Swooping and Bashing

I haven’t had a whole lot of time (or energy) this week to put up a blog post, so apologies for the delay! This one is going to be short and sweet, but I wanted to get something out there. My intent for this week was to get out a few related articles on the process of editing, but that’ll have to be pushed into next week, so stay tuned.

In the meantime: Swoopers and Bashers.

In the wonderfully quirky Timequake, Kurt Vonnegut wrote that there are two types of writers: swoopers and bashers. Swoopers are those who write everything all at once, just get it on the page, then spend an arduous amount of effort editing the work until it’s “right.” Bashers–Vonnegut identifies himself as one–prefer to labour over each and every sentence, getting it right the first time until it’s done.

I used to think I was a basher too. I’m the kind of person who will stare at a blank page, not because I don’t know what to write, but because I don’t know how I want to write it. I’ll have the scene or dialog all planned out in my head (or, occasionally, in an outline), but won’t put pen to paper until I know exactly how I want to say it. That way, in the words of Vonnegut, “when it’s done, it’s done.”

This is all very well and good, but what I’m finding out now is that it doesn’t work that way. Maybe for an accomplished wordsmith like Vonnegut it’s okay, but not for me. In looking over my existing work this past few weeks and deciding what I want to publish, I’ve been discouraged to see that the pieces I thought were ready for ‘print’ are far from it. Much of it looks immature, if you will. In fact, it looks very much like a (gasp!) First Draft. Which, of course, is all it is, because I thought I was the kind of guy to get it right the first time and never bothered to go back.

Lesson learned. Now that I’ve finished my first collection of short stories–which I hope to have published online in about a month or so, pending setbacks–I’m starting to learn how much work actually goes into writing. And more importantly, how much of the writing process isn’t “creating” at all, not in the sense once like to think of how a writer crafts their work. Most of writing is actually editing, revising, and frankly cutting stuff that doesn’t work. It hurts, it’s dull, and it will drive you crazy–but it’s necessary. I don’t know what kind of magic pen Kurt Vonnegut had that let him bash out the perfect novel on the first try…but I’m inclined to think even he had it harder than he let on.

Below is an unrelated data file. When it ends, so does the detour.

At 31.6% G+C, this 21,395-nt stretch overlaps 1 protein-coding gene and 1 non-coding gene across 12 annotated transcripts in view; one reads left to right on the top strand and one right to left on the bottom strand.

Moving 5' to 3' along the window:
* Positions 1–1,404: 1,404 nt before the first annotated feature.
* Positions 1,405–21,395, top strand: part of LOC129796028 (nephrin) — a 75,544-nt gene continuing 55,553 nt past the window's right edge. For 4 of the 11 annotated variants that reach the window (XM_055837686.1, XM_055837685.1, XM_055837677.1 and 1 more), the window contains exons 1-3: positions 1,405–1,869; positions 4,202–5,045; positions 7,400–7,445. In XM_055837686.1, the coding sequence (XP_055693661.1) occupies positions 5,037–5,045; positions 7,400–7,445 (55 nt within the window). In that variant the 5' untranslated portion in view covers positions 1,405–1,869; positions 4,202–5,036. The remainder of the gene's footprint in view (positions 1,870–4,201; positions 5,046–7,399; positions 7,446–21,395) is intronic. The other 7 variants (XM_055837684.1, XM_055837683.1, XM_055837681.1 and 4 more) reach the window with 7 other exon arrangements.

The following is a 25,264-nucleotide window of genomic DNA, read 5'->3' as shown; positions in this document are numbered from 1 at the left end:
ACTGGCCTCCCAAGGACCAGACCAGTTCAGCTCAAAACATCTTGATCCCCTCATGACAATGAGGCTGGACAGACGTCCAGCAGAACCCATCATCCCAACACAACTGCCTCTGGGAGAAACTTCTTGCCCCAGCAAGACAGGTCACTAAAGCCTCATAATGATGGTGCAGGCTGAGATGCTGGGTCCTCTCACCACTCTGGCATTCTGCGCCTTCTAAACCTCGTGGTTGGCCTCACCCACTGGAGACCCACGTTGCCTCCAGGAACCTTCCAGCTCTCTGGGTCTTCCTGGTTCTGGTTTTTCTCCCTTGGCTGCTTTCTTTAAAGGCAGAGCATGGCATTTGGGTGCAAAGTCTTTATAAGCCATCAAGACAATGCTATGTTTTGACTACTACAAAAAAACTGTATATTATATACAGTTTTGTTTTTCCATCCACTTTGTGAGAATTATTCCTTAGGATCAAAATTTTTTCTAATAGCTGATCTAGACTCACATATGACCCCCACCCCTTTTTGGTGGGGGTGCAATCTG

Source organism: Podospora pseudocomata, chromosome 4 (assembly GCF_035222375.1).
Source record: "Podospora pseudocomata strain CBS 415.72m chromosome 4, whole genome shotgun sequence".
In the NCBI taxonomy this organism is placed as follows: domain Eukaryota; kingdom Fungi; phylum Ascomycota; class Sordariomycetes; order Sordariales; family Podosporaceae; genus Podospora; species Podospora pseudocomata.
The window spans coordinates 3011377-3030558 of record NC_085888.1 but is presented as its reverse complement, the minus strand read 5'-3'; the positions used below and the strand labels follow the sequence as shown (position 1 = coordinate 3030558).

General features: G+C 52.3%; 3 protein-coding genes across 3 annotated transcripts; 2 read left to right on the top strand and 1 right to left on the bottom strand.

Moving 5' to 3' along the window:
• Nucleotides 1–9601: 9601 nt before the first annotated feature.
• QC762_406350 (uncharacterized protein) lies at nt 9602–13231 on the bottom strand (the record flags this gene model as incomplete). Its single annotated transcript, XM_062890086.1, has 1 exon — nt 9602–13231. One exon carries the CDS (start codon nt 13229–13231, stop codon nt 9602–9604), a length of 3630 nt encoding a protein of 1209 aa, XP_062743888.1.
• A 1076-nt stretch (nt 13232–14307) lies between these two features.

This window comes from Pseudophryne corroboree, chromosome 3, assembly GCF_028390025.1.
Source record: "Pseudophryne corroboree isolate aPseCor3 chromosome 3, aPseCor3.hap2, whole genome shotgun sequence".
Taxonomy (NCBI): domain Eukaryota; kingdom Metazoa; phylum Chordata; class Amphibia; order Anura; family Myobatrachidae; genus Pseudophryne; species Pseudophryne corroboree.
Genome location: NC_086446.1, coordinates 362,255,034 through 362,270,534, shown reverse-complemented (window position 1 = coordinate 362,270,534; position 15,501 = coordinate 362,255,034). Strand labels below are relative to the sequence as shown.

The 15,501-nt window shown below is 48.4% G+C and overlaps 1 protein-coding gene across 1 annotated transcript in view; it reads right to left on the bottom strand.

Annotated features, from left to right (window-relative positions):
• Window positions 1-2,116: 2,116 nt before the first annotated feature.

Case in point: a wonderful blog post on editing from Mike Nappa on the Writer’s Digest website. I couldn’t put it better myself, so take a read after the jump: How to Edit Your Book in 4 Steps.

Now, about that collection I mentioned above: I’m in the process of getting an editor, and will be sending it off to be pored over very soon. This is my first experience with a professional editor, so I’m interested to see how my work pans out. And of course, I’ll let you all in on it as we go…watch for that coming soon!

 

 

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3 comments on “Swooping and Bashing

  1. jnicolini says:

    I still remember when I started writing in earnest, that I also believed myself a Basher, even though I didn’t think of it with this word. It took quite a while for me to realize that was not the way, that I had to reread and edit and make changes and all the not-so-fun steps we have to do to perfect our work, instead of just writing it out in bouts of creativity, and even longer for me to accept it as such; it was disappointing, at first, to do so much that wasn’t related to actually writing out fantastic stories. But, life’s life, and we all have to do it, don’t we?

    Good luck on the editing process!

  2. tobiasosir says:

    That’s the writer’s challenge; finding the balance between the fun creative part, and the slogging through typos and inconsistencies. It’s not easy.
    I’m fortunate in that I’m rather fond of editing. I treat it the same way as making chili: keep adding stuff and tweaking the flavours until it feels right. I’d rather be able to do that than try to get it perfect on the first try;;;I’m not that good a cook!

  3. […] honing that creative idea into something readable. That’s not an easy thing to do, whatever Mr. Vonnegut says. It takes a lot of attention to detail, a lot of time and effort, and–most especially–a […]

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